Preferably, the dense ceramic membrane in the composite is made from a mixed metal oxide in a particulate form by spraying particulate oxide at elevated temperatures against the porous support, whereby the chemical interaction defining the interfacial zone is obtained.
In another preferred embodiment, the dense ceramic membrane in the tube module is made from a mixed metal oxide in a particulate form compressing particulate oxide at temperatures in a range from about 500° C. to about 1250° C. against the inner and outer porous tubes, whereby the gradients of composition defining the first and second interfacial zones are obtained.
In yet another aspect, the invention is a process to convert organic compounds into value-added products, which composite material comprises by: providing a membrane reactor comprising a plurality of the hollow tube module described herein above; contacting the outer porous tube of the hollow tube module with an oxygen-containing gaseous mixture having a relatively higher oxygen partial pressure; contacting the inner porous tube of the hollow tube module with a gaseous composition having a relatively lower oxygen partial pressure and; permitting oxygen to be transported through the dense ceramic membrane by means of its electron conductivity and oxygen ion conductivity, thereby separating oxygen from the oxygen-containing gaseous mixture having a relatively higher oxygen partial pressure into the gaseous composition having a relatively lower oxygen partial pressure.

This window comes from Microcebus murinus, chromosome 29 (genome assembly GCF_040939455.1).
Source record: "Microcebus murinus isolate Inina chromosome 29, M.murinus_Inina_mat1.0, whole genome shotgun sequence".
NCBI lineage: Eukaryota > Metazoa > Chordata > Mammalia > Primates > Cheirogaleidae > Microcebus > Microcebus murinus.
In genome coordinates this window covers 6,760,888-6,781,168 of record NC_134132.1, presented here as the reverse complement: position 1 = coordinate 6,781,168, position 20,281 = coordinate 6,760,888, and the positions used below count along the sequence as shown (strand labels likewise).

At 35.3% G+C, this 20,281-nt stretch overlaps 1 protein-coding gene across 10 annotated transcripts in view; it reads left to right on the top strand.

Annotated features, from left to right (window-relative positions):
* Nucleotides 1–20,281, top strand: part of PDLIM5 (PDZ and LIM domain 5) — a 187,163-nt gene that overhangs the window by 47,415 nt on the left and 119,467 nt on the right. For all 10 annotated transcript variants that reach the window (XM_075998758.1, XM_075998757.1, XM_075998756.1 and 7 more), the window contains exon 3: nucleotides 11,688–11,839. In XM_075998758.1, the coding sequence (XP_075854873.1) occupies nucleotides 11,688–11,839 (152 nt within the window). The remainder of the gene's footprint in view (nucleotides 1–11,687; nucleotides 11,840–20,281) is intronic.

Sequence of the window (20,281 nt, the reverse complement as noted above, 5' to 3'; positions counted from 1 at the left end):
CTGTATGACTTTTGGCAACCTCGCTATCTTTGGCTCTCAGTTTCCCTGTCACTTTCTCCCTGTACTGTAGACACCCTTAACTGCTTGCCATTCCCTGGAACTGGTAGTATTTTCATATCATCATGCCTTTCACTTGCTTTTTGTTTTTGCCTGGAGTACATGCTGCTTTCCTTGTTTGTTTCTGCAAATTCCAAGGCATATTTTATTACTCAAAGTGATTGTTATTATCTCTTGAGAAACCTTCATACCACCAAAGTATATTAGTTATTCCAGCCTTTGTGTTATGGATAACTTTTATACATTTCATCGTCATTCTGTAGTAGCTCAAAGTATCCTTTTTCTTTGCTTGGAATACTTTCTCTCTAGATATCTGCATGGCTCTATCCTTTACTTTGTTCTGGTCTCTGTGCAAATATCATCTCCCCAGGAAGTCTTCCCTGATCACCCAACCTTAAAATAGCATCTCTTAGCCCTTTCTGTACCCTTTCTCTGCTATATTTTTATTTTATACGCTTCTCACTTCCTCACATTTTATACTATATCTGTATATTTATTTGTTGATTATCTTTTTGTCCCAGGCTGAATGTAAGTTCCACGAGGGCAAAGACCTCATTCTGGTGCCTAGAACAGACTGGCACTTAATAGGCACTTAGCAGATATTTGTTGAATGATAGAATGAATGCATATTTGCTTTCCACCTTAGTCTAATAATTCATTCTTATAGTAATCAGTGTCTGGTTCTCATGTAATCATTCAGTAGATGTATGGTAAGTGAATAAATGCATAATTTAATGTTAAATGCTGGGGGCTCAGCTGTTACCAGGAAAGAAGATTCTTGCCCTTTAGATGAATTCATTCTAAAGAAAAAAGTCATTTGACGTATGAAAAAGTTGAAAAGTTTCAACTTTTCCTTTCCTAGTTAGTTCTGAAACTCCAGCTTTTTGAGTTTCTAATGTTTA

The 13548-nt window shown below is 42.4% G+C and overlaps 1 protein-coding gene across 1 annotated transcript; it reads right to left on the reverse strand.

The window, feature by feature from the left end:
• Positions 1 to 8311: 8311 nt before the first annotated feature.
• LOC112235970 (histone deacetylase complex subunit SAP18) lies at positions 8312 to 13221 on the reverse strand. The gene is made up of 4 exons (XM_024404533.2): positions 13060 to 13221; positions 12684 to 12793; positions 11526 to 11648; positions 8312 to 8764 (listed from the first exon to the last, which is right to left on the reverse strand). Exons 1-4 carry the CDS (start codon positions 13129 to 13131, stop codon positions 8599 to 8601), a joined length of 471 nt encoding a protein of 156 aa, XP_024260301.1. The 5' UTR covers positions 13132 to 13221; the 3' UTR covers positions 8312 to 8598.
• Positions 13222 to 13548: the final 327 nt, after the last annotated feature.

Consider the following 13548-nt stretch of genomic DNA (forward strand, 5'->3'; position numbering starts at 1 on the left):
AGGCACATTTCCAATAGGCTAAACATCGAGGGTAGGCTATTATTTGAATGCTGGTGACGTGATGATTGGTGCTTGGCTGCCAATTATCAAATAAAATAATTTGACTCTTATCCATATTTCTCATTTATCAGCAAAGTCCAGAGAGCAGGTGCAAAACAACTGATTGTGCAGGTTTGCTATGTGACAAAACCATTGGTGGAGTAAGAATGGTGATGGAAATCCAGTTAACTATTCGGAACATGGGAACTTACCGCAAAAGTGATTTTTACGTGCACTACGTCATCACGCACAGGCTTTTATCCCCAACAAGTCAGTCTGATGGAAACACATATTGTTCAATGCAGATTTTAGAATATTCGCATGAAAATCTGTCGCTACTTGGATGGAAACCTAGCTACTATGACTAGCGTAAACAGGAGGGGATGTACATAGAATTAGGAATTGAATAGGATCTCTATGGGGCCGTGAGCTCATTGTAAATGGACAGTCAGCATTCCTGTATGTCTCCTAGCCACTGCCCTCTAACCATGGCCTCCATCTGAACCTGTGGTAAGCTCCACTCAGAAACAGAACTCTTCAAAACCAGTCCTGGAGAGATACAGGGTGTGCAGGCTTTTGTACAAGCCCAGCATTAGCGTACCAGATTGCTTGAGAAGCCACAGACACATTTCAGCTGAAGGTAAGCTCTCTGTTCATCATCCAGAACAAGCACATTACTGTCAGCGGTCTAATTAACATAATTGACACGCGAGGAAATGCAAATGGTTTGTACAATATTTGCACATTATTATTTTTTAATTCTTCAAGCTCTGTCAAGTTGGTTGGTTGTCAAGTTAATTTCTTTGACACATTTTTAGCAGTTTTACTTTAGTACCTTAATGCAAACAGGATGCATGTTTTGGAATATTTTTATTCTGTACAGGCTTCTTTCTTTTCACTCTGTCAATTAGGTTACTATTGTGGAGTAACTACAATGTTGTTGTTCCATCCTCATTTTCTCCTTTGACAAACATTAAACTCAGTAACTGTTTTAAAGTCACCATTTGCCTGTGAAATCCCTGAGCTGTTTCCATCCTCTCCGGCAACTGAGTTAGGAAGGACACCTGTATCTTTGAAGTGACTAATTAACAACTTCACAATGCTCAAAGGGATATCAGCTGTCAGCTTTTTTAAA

In preferred embodiments of the invention, the crystalline mixed metal oxide composition is selected from a class of materials which have an X-ray identifiable crystalline structure based upon the structure of the mineral perovskite, CaTiO3.
In other preferred embodiments of the invention, the crystalline mixed metal oxide composition is selected from a class of materials represented by
where D comprises at least one metal selected from the group consisting of magnesium, calcium, strontium, and barium, E comprises at least one element selected from the group consisting of vanadium, chromium, manganese, iron, cobalt, and nickel, α is a number in a range from about 1 to about 4, β is a number in a range from about 0.1 to about 20, such that
and δ is a number which renders the compound charge neutral, wherein the crystalline mixed metal oxide composition has a crystalline structure comprising layers having a perovskite structure held apart by bridging layers having a different structure identifiable by means of powder X-ray diffraction pattern analysis, the composition such that a dense ceramic membrane comprising the composition exhibits electron conductivity and oxygen ion conductivity, and ability to separate oxygen from a gaseous mixture containing oxygen and one or more other volatile components by means of the conductivities.